The July 6 Courier Mail stated that, "From the start, Yanner has been implacably opposed to the project and has managed, by dint of his own personality and position in his community, to carry some Gulf opinion with him. He has been the immovable object in the path of development of ... the mine."
The implication is that Yanner is in a minority within his community. This impression was reinforced by a meeting of Gulf Aborigines on June 28 which voted 12-11 in favour of the mine going ahead.
Yanner said that the vote was not valid because the meeting had rescinded the motion and voted for a three-week extension. At a second meeting on July 4 the vote was 19-0 against the mine. It is difficult to see how Yanner could be such a formidable obstacle unless there were widespread concerns within the community over the proposed mine.
The assertion that Yanner has always opposed the mine is untrue. The main concern is not over the mine per se but over the method of transporting ore from the mine site to the coast. At present CRA plans to build a pipeline to carry ore slurry 290 kilometres to Karumba on the Carpentaria coast. The pipeline will cross about 90 kilometres of Waayani land and 200 kilometres of Gkuthaarn land.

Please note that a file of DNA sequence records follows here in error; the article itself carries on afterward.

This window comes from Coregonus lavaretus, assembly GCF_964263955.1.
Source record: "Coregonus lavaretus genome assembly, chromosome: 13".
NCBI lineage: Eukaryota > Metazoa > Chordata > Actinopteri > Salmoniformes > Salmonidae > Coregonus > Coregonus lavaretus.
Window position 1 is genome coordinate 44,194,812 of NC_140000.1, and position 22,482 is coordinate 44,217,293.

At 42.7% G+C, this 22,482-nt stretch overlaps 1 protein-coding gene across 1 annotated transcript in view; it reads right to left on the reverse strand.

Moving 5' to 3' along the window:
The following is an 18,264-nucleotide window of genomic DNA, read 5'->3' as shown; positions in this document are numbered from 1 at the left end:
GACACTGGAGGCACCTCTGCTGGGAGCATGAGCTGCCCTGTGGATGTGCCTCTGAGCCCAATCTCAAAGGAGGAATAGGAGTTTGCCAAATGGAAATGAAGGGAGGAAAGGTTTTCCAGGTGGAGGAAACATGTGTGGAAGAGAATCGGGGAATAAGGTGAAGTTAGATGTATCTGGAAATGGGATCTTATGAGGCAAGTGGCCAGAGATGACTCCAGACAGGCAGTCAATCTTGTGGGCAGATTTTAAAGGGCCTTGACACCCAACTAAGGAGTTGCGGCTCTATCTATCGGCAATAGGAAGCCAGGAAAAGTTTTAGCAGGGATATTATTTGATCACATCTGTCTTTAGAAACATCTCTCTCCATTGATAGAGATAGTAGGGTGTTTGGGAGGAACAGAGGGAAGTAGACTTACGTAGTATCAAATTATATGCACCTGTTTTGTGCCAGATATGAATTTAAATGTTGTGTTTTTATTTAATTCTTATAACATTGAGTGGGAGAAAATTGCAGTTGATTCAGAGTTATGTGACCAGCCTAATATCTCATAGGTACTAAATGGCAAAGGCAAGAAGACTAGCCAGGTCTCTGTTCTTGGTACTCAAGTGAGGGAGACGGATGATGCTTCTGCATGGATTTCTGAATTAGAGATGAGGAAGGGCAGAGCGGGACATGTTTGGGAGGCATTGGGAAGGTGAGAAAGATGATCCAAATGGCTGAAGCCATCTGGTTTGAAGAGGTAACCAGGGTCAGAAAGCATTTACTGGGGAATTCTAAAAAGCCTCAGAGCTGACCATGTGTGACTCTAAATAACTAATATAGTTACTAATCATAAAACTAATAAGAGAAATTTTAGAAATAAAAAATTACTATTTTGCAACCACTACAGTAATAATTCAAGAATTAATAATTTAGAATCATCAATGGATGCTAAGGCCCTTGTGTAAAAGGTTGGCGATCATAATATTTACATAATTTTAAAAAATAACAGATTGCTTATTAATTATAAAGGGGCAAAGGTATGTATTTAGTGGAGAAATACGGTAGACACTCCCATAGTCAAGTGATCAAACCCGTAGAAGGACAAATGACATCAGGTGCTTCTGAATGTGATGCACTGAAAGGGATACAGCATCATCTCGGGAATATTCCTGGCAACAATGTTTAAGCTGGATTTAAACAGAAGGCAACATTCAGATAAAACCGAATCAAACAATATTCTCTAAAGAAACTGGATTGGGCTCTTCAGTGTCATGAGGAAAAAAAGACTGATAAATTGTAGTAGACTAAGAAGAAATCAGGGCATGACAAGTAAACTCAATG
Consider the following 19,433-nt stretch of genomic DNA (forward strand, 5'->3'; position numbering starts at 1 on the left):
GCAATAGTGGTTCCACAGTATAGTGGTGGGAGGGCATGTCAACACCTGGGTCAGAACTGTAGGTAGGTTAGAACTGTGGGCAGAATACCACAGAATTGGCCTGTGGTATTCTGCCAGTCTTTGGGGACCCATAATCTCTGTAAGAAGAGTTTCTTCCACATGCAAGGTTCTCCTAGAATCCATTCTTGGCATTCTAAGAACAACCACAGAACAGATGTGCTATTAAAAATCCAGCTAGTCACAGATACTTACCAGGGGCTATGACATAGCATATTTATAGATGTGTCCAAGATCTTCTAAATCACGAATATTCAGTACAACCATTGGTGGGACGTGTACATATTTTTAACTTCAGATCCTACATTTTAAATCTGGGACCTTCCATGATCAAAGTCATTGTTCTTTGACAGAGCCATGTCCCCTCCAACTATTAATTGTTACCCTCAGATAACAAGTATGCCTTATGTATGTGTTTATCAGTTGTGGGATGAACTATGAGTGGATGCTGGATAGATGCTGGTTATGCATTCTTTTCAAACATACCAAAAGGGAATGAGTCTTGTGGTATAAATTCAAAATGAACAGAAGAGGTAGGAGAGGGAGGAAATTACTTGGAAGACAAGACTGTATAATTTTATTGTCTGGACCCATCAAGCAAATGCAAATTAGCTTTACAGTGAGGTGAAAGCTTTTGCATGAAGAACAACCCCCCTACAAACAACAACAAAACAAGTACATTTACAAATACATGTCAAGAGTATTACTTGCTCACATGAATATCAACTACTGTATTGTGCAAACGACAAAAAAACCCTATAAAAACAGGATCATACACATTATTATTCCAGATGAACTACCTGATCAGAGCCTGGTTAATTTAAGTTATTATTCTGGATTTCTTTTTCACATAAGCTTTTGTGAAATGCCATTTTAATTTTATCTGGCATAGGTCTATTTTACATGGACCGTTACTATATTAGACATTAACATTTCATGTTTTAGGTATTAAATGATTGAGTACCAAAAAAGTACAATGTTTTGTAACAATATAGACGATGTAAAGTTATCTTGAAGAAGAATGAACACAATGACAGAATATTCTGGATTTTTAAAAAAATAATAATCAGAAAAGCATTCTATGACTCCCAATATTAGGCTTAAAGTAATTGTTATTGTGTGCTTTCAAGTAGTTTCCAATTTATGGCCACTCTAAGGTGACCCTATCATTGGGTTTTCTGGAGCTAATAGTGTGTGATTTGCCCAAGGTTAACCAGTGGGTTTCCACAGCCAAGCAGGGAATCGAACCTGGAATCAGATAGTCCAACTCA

Jerry Callope of the Gkuthaarn Aboriginal Corporation and Murrandoo Yanner have opposed the pipeline on environmental grounds. This is of particular concern because many in the local community lead a traditional lifestyle and rely on the Gulf for their food.
The communities concerned have argued for the route to be shifted to Cloncurry from where the ore could be railed to Townsville. Callope said, "The costs of piping from Lawn Hill to Karamba is the same as to Cloncurry, with the rail cost extra. If the government was really fair dinkum about the project going ahead and they wanted to do things for the good of the nation and the good of the state of Queensland, then they would encourage the rail option."
Callope argues that the rail option would revitalise businesses along the route, build up the rail infrastructure and provide transport for any other mineral deposits in the Carpentaria region.
Murrandoo Yanner agrees. "If [the government and CRA] take the other option of piping to Cloncurry and railing it to Townsville they're going resurrect a lot of dying towns along the way ... A lot of people have forgotten about those old railway workers and all those families along that route."